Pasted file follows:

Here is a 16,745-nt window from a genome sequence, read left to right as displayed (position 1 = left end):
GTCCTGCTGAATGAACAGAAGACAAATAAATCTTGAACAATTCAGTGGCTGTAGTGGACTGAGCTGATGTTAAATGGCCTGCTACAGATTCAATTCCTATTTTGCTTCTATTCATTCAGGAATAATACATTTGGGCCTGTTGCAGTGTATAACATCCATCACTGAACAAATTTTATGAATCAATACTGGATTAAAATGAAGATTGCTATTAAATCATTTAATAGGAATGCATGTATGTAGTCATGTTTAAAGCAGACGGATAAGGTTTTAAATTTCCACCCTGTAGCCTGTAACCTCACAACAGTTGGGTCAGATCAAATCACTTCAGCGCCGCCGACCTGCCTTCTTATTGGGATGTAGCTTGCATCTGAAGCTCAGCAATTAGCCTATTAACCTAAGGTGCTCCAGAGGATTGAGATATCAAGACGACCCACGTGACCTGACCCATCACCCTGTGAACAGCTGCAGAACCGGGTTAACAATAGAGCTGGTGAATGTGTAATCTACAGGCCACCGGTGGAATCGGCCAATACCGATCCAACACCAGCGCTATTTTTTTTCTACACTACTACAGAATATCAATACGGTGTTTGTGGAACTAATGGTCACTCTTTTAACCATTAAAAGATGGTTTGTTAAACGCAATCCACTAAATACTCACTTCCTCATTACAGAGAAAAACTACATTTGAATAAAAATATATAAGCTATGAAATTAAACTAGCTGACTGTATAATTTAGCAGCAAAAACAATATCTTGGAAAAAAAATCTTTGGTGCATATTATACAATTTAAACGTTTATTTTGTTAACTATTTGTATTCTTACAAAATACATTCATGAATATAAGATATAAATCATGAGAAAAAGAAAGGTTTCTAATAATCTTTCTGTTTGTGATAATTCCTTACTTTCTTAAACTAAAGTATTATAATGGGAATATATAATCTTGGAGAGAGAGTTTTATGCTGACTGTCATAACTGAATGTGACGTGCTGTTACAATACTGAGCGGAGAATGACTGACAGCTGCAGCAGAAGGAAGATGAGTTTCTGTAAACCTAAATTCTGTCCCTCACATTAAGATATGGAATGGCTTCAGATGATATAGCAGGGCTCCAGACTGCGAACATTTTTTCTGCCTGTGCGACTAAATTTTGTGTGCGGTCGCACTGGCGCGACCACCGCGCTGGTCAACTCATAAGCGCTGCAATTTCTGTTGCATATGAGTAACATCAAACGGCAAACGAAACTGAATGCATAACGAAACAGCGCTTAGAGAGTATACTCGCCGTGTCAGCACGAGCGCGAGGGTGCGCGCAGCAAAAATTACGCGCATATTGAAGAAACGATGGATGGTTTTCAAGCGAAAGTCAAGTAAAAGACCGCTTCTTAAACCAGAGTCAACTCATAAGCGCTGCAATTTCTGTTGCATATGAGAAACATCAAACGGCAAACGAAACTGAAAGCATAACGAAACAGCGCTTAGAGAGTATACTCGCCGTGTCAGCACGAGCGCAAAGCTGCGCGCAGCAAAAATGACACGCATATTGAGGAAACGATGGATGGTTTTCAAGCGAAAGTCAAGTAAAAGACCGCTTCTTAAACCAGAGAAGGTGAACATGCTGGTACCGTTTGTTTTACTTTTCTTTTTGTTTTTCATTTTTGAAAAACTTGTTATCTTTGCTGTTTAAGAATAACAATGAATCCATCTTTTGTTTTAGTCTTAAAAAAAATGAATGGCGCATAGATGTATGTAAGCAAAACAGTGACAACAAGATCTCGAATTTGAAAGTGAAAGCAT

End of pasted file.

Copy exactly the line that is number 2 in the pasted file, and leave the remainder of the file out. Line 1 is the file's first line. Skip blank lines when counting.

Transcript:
GTCCTGCTGAATGAACAGAAGACAAATAAATCTTGAACAATTCAGTGGCTGTAGTGGACTGAGCTGATGTTAAATGGCCTGCTACAGATTCAATTCCTATTTTGCTTCTATTCATTCAGGAATAATACATTTGGGCCTGTTGCAGTGTATAACATCCATCACTGAACAAATTTTATGAATCAATACTGGATTAAAATGAAGATTGCTATTAAATCATTTAATAGGAATGCATGTATGTAGTCATGTTTAAAGCAGACGGATAAGGTTTTAAATTTCCACCCTGTAGCCTGTAACCTCACAACAGTTGGGTCAGATCAAATCACTTCAGCGCCGCCGACCTGCCTTCTTATTGGGATGTAGCTTGCATCTGAAGCTCAGCAATTAGCCTATTAACCTAAGGTGCTCCAGAGGATTGAGATATCAAGACGACCCACGTGACCTGACCCATCACCCTGTGAACAGCTGCAGAACCGGGTTAACAATAGAGCTGGTGAATGTGTAATCTACAGGCCACCGGTGGAATCGGCCAATACCGATCCAACACCAGCGCTATTTTTTTTCTACACTACTACAGAATATCAATACGGTGTTTGTGGAACTAATGGTCACTCTTTTAACCATTAAAAGATGGTTTGTTAAACGCAATCCACTAAATACTCACTTCCTCATTACAGAGAAAAACTACATTTGAATAAAAATATATAAGCTATGAAATTAAACTAGCTGACTGTATAATTTAGCAGCAAAAACAATATCTTGGAAAAAAAATCTTTGGTGCATATTATACAATTTAAACGTTTATTTTGTTAACTATTTGTATTCTTACAAAATACATTCATGAATATAAGATATAAATCATGAGAAAAAGAAAGGTTTCTAATAATCTTTCTGTTTGTGATAATTCCTTACTTTCTTAAACTAAAGTATTATAATGGGAATATATAATCTTGGAGAGAGAGTTTTATGCTGACTGTCATAACTGAATGTGACGTGCTGTTACAATACTGAGCGGAGAATGACTGACAGCTGCAGCAGAAGGAAGATGAGTTTCTGTAAACCTAAATTCTGTCCCTCACATTAAGATATGGAATGGCTTCAGATGATATAGCAGGGCTCCAGACTGCGAACATTTTTTCTGCCTGTGCGACTAAATTTTGTGTGCGGTCGCACTGGCGCGACCACCGCGCTGGTCAACTCATAAGCGCTGCAATTTCTGTTGCATATGAGTAACATCAAACGGCAAACGAAACTGAATGCATAACGAAACAGCGCTTAGAGAGTATACTCGCCGTGTCAGCACGAGCGCGAGGGTGCGCGCAGCAAAAATTACGCGCATATTGAAGAAACGATGGATGGTTTTCAAGCGAAAGTCAAGTAAAAGACCGCTTCTTAAACCAGAGTCAACTCATAAGCGCTGCAATTTCTGTTGCATATGAGAAACATCAAACGGCAAACGAAACTGAAAGCATAACGAAACAGCGCTTAGAGAGTATACTCGCCGTGTCAGCACGAGCGCAAAGCTGCGCGCAGCAAAAATGACACGCATATTGAGGAAACGATGGATGGTTTTCAAGCGAAAGTCAAGTAAAAGACCGCTTCTTAAACCAGAGAAGGTGAACATGCTGGTACCGTTTGTTTTACTTTTCTTTTTGTTTTTCATTTTTGAAAAACTTGTTATCTTTGCTGTTTAAGAATAACAATGAATCCATCTTTTGTTTTAGTCTTAAAAAAAATGAATGGCGCATAGATGTATGTAAGCAAAACAGTGACAACAAGATCTCGAATTTGAAAGTGAAAGCAT